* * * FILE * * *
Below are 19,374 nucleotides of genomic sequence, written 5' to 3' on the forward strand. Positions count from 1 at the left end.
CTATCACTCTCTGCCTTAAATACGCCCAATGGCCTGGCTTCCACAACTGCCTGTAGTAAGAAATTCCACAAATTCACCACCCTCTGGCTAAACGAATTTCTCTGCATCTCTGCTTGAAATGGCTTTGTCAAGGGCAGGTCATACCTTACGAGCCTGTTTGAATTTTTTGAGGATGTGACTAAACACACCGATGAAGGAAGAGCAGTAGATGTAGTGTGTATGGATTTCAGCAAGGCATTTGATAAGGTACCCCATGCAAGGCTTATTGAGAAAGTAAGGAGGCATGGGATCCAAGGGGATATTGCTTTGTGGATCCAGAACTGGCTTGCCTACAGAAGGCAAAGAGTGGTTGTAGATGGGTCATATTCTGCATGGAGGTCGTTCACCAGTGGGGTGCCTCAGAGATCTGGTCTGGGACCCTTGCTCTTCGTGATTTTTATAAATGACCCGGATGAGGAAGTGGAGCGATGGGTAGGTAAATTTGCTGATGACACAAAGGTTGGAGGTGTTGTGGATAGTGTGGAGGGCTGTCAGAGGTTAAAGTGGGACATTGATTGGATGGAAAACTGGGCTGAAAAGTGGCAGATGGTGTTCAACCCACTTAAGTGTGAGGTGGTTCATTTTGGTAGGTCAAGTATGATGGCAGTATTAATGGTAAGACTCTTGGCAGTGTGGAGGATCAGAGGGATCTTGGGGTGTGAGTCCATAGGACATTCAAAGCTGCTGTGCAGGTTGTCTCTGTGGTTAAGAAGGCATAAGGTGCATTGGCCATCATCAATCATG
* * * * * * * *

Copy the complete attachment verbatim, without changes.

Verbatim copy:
Below are 19,374 nucleotides of genomic sequence, written 5' to 3' on the forward strand. Positions count from 1 at the left end.
CTATCACTCTCTGCCTTAAATACGCCCAATGGCCTGGCTTCCACAACTGCCTGTAGTAAGAAATTCCACAAATTCACCACCCTCTGGCTAAACGAATTTCTCTGCATCTCTGCTTGAAATGGCTTTGTCAAGGGCAGGTCATACCTTACGAGCCTGTTTGAATTTTTTGAGGATGTGACTAAACACACCGATGAAGGAAGAGCAGTAGATGTAGTGTGTATGGATTTCAGCAAGGCATTTGATAAGGTACCCCATGCAAGGCTTATTGAGAAAGTAAGGAGGCATGGGATCCAAGGGGATATTGCTTTGTGGATCCAGAACTGGCTTGCCTACAGAAGGCAAAGAGTGGTTGTAGATGGGTCATATTCTGCATGGAGGTCGTTCACCAGTGGGGTGCCTCAGAGATCTGGTCTGGGACCCTTGCTCTTCGTGATTTTTATAAATGACCCGGATGAGGAAGTGGAGCGATGGGTAGGTAAATTTGCTGATGACACAAAGGTTGGAGGTGTTGTGGATAGTGTGGAGGGCTGTCAGAGGTTAAAGTGGGACATTGATTGGATGGAAAACTGGGCTGAAAAGTGGCAGATGGTGTTCAACCCACTTAAGTGTGAGGTGGTTCATTTTGGTAGGTCAAGTATGATGGCAGTATTAATGGTAAGACTCTTGGCAGTGTGGAGGATCAGAGGGATCTTGGGGTGTGAGTCCATAGGACATTCAAAGCTGCTGTGCAGGTTGTCTCTGTGGTTAAGAAGGCATAAGGTGCATTGGCCATCATCAATCATG